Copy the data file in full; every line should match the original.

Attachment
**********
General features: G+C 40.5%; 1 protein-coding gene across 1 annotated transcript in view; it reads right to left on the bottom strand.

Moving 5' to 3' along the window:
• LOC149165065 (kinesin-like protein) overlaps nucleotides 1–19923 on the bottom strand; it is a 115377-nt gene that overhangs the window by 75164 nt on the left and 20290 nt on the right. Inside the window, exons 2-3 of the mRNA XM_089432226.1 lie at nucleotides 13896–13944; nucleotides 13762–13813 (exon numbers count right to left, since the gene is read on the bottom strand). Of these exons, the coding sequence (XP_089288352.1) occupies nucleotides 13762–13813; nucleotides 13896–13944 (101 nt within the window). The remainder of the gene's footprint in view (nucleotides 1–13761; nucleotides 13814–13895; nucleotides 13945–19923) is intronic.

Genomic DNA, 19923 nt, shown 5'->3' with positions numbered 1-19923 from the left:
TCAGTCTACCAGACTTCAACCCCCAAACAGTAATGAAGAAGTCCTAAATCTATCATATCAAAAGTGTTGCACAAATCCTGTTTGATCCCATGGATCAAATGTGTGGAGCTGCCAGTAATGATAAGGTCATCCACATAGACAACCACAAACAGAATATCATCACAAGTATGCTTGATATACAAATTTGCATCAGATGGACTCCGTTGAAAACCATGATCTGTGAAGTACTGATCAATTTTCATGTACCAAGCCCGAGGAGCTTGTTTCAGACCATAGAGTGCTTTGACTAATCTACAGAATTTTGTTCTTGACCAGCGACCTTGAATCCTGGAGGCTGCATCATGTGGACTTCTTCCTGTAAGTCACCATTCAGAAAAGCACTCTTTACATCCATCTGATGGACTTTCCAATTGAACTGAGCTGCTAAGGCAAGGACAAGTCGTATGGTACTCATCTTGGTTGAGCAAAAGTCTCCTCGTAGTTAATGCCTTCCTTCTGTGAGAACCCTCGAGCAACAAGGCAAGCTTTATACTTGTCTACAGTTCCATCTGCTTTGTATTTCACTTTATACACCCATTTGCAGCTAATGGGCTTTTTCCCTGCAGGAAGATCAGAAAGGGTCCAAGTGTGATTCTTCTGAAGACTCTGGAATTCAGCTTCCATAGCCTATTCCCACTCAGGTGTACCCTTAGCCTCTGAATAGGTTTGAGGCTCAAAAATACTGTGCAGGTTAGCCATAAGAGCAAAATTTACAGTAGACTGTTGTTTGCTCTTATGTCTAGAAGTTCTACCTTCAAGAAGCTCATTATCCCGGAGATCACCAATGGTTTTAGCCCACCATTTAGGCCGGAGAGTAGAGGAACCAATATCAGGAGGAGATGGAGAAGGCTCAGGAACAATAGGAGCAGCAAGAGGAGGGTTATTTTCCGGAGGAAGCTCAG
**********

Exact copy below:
General features: G+C 40.5%; 1 protein-coding gene across 1 annotated transcript in view; it reads right to left on the bottom strand.

Moving 5' to 3' along the window:
• LOC149165065 (kinesin-like protein) overlaps nucleotides 1–19923 on the bottom strand; it is a 115377-nt gene that overhangs the window by 75164 nt on the left and 20290 nt on the right. Inside the window, exons 2-3 of the mRNA XM_089432226.1 lie at nucleotides 13896–13944; nucleotides 13762–13813 (exon numbers count right to left, since the gene is read on the bottom strand). Of these exons, the coding sequence (XP_089288352.1) occupies nucleotides 13762–13813; nucleotides 13896–13944 (101 nt within the window). The remainder of the gene's footprint in view (nucleotides 1–13761; nucleotides 13814–13895; nucleotides 13945–19923) is intronic.

Genomic DNA, 19923 nt, shown 5'->3' with positions numbered 1-19923 from the left:
TCAGTCTACCAGACTTCAACCCCCAAACAGTAATGAAGAAGTCCTAAATCTATCATATCAAAAGTGTTGCACAAATCCTGTTTGATCCCATGGATCAAATGTGTGGAGCTGCCAGTAATGATAAGGTCATCCACATAGACAACCACAAACAGAATATCATCACAAGTATGCTTGATATACAAATTTGCATCAGATGGACTCCGTTGAAAACCATGATCTGTGAAGTACTGATCAATTTTCATGTACCAAGCCCGAGGAGCTTGTTTCAGACCATAGAGTGCTTTGACTAATCTACAGAATTTTGTTCTTGACCAGCGACCTTGAATCCTGGAGGCTGCATCATGTGGACTTCTTCCTGTAAGTCACCATTCAGAAAAGCACTCTTTACATCCATCTGATGGACTTTCCAATTGAACTGAGCTGCTAAGGCAAGGACAAGTCGTATGGTACTCATCTTGGTTGAGCAAAAGTCTCCTCGTAGTTAATGCCTTCCTTCTGTGAGAACCCTCGAGCAACAAGGCAAGCTTTATACTTGTCTACAGTTCCATCTGCTTTGTATTTCACTTTATACACCCATTTGCAGCTAATGGGCTTTTTCCCTGCAGGAAGATCAGAAAGGGTCCAAGTGTGATTCTTCTGAAGACTCTGGAATTCAGCTTCCATAGCCTATTCCCACTCAGGTGTACCCTTAGCCTCTGAATAGGTTTGAGGCTCAAAAATACTGTGCAGGTTAGCCATAAGAGCAAAATTTACAGTAGACTGTTGTTTGCTCTTATGTCTAGAAGTTCTACCTTCAAGAAGCTCATTATCCCGGAGATCACCAATGGTTTTAGCCCACCATTTAGGCCGGAGAGTAGAGGAACCAATATCAGGAGGAGATGGAGAAGGCTCAGGAACAATAGGAGCAGCAAGAGGAGGGTTATTTTCCGGAGGAAGCTCAG